# Transforming searching to SAT(isfiability)

I'm having problems trying to understand a powerpoint our teacher gave us. The topic is on the theory of NP-Completeness. My biggest questions are,
1. How does the author derive all the 8-22 statements simply from 8-21?
2. How does the author change the '&'s and '-->'s to 'v's from 8-22 to 8-23?
3. Why is x(1)=7 and x(2)≠7 alone? What does "input data" mean?

8-21

Transforming searching to SAT

Does there exist a number in { x(1), x(2), …, x(n) }, which is equal to 7? Assume n = 2. nondeterministic algorithm:
i = choice(1,2)
if x(i)=7 then SUCCESS
else FAILURE

8-22

i=1 v i=2
& i=1 → i≠2
& i=2 → i≠1
& x(1)=7 & i=1 → SUCCESS
& x(2)=7 & i=2 → SUCCESS
& x(1)≠7 & i=1 → FAILURE
& x(2)≠7 & i=2 → FAILURE
& FAILURE → -SUCCESS
& SUCCESS (Guarantees a successful termination)
& x(1)=7 (Input Data)
& x(2)≠7

8-23

CNF (conjunctive normal form) :
i=1 v i=2 (1)
i≠1 v i≠2 (2)
x(1)≠7 v i≠1 v SUCCESS (3)
x(2)≠7 v i≠2 v SUCCESS (4)
x(1)=7 v i≠1 v FAILURE (5)
x(2)=7 v i≠2 v FAILURE (6)
-FAILURE v -SUCCESS (7)
SUCCESS (8)
x(1)=7 (9)
x(2)≠7 (10)

-
The second "8-22" is supposed to read "8-23"? – joriki Apr 11 '11 at 14:31
On your question 2: $A\rightarrow B$ is equivalent to $\neg A \lor B$. Applying this yields the same clause labeled (2) twice; that's why there's one fewer clause in 8-23 than in 8-22. Also, applying this when $A$ is a conjunction yields a disjunction via $\neg(C\land D)=(\neg C)\lor(\neg D)$. – joriki Apr 11 '11 at 14:34
Thanks joriki! Now if I only knew what choice meant... – Some Noob Student Apr 12 '11 at 10:42

1. How does the author derive all the 8-22 statements simply from 8-21?

First, let me explain 8-21. It is written shortly, so it can be a little hard to understand if you don't know what to look for.

Transforming searching to SAT

Does there exist a number in { x(1), x(2), …, x(n) }, which is
equal to q (given search value)?

i = choice(1,2,...,n) #i is the eventual (non-determistic, ie. any)
index of x

if x(i)=q then SUCCESS #if x(any i) == q,
#then q is in x and success.
else FAILURE

1. How does the author derive all the 8-22 statements simply from 8-21?

Now let's go through them 8-22:

i=1 v i=2


Here $i$ represents the index into $\mathbf{x}$. The presentation is only showing it for $|\mathbf{x}|=2$ (size of $\mathbf{x}$ equal to 2).

It general it would look like:

i=1 v i=2 v ... v i=n


Where $n=|\mathbf{x}|$. This basically says: $i$ is an index of the sequence $\mathbf x$. It can be any value in the range $[1,n]$.

Next:

i=1 → i≠2
i=2 → i≠1


Here we say if $i=1$ then $i\neq 2$. This makes sense, though I am not sure it is necessary, since in SAT or SMT, assigning the values one way would automatically imply they are not equal to other values.

In general, the presentation would do it this way:

i=1 → i≠2 ^ i≠3 ... i≠n
i=2 → i≠1 ^ i≠3 ... i≠n
...


Next:

x(1)=7 & i=1 → SUCCESS


Here we are saying: if $x_1=q\text{ (search value) }$ then $q$ (the given search value) exists in $\mathbf x$, and the SUCCESS boolean variable is true.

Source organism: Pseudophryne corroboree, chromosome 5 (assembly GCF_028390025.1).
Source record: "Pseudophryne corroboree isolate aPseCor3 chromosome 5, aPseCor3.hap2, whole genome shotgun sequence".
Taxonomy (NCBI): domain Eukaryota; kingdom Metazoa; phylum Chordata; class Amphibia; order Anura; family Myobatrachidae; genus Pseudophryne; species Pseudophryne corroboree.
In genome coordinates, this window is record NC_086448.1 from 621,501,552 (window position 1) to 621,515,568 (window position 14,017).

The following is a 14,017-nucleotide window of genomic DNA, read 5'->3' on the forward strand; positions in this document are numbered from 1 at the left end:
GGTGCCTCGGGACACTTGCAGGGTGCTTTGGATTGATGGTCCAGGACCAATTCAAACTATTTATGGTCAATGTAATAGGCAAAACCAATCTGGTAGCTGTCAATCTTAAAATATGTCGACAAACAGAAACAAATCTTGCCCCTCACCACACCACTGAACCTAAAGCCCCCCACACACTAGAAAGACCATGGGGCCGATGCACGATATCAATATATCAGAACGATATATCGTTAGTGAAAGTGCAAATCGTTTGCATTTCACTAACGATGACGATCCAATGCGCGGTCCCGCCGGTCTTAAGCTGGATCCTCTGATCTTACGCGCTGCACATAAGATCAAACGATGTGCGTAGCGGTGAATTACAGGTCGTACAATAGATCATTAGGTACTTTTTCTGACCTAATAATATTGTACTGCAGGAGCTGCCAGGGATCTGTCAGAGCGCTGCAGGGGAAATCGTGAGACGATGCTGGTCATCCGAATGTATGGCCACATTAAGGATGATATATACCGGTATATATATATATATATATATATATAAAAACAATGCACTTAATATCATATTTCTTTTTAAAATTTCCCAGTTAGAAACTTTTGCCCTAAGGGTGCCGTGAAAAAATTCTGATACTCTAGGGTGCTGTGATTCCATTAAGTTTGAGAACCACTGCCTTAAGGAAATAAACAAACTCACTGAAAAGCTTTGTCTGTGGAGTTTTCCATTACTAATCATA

Next:

x(1)≠7 & i=1 → FAILURE


Here we are saying, that if $i$ is somehow forced to be $1$, and $x_i\neq \text{search value}$, then the search did not succeed. This makes sure that we get the right $i$ when the search value is in $\mathbf x$.

FAILURE → -SUCCESS


This simply connects failure to being unsuccessful, so that we cannot have FAILURE and SUCCESS at the same time.

SUCCESS


Forced the SUCCESS value to be True, since we want to find a satisfiable $i$ where $x_i=q$.

1. Why is x(1)=7 and x(2)≠7 alone? What does "input data" mean?
x(1)=7
x(2)≠7


Here the presentation is simply listing input data (filling out $\mathbf x$. I think the 2nd line is unnecessary; simply filling out the correct values for each $x_i$ implies that they do not equal other values.

Generalizing this:

x(1)=1st value in x
x(2)=2nd value in x
...
x(n)=nth value in x

#This is if you add the (unnecessary IMO) counter conditions.
x(2)≠1st value in x
...
x(2)≠nth value in x


And so on. I think that the ≠ parts are unnecessary, but I could be wrong. This type of logic plays tricks on me.

So in summary to question (2), we make an SAT problem where $i$ is the index into $\mathbf x$, and we restrict $i$ to the index values of $\mathbf x$. We then associate each $i$ with $x_i=q \rightarrow SUCCESS$. and then force SUCCESS to be true. We then ask the SAT solver for a satisfying assignment; the only one should be an $i$ such as that $x_i=q$. If the solver fails, then we know that there is no $i$, such as that $x_i=q$.

2. How does the author change the '&'s and '-->'s to 'v's from 8-22 to 8-23?

So if we have $a \rightarrow b$, the way to write this as a CNF clause is: $(-a \vee b)$. In english: "if $a$ then $b$" is the same as "not $a$, or $b$".

Another type of clause that appears is $(a \wedge b) \rightarrow c$. Now we convert this in the same way as $(a \rightarrow b)$:

\begin{align} && (a \wedge b) \rightarrow c\\ &=& -(a \wedge b) \vee c && \text{Same rule as }a \rightarrow b\text{ explained above}\\ &=& (-a \vee -b) \vee c && \text{De Morgan's laws}\\ &=& -a \vee -b \vee c\\ \end{align} Note we use De Morgan's laws.

Now for 8-23. The left is 8-22, the right is 8-23, with a reason in the #comment reason.

i=1 v i=2                => i=1 v i=2    #copied
& i=1 → i≠2              => i≠1 v i≠2    #rule a->b   = -a v b
& i=2 → i≠1              => i≠2 → i≠1    #ommited, because same as previous line
& x(1)=7 & i=1 → SUCCESS => x(1)≠7 v i≠1 v SUCCESS
#rule (a ^ b -> c) = -a v -b v -c
& x(2)=7 & i=2 → SUCCESS => x(2)≠7 v i≠2 v SUCCESS
#rule (a ^ b -> c) = -a v -b v -c
#.... So on
& FAILURE → -SUCCESS     => -FAILURE v -SUCCESS
#rule a->b   = -a v b
& SUCCESS                                #copied

#copy rest.

-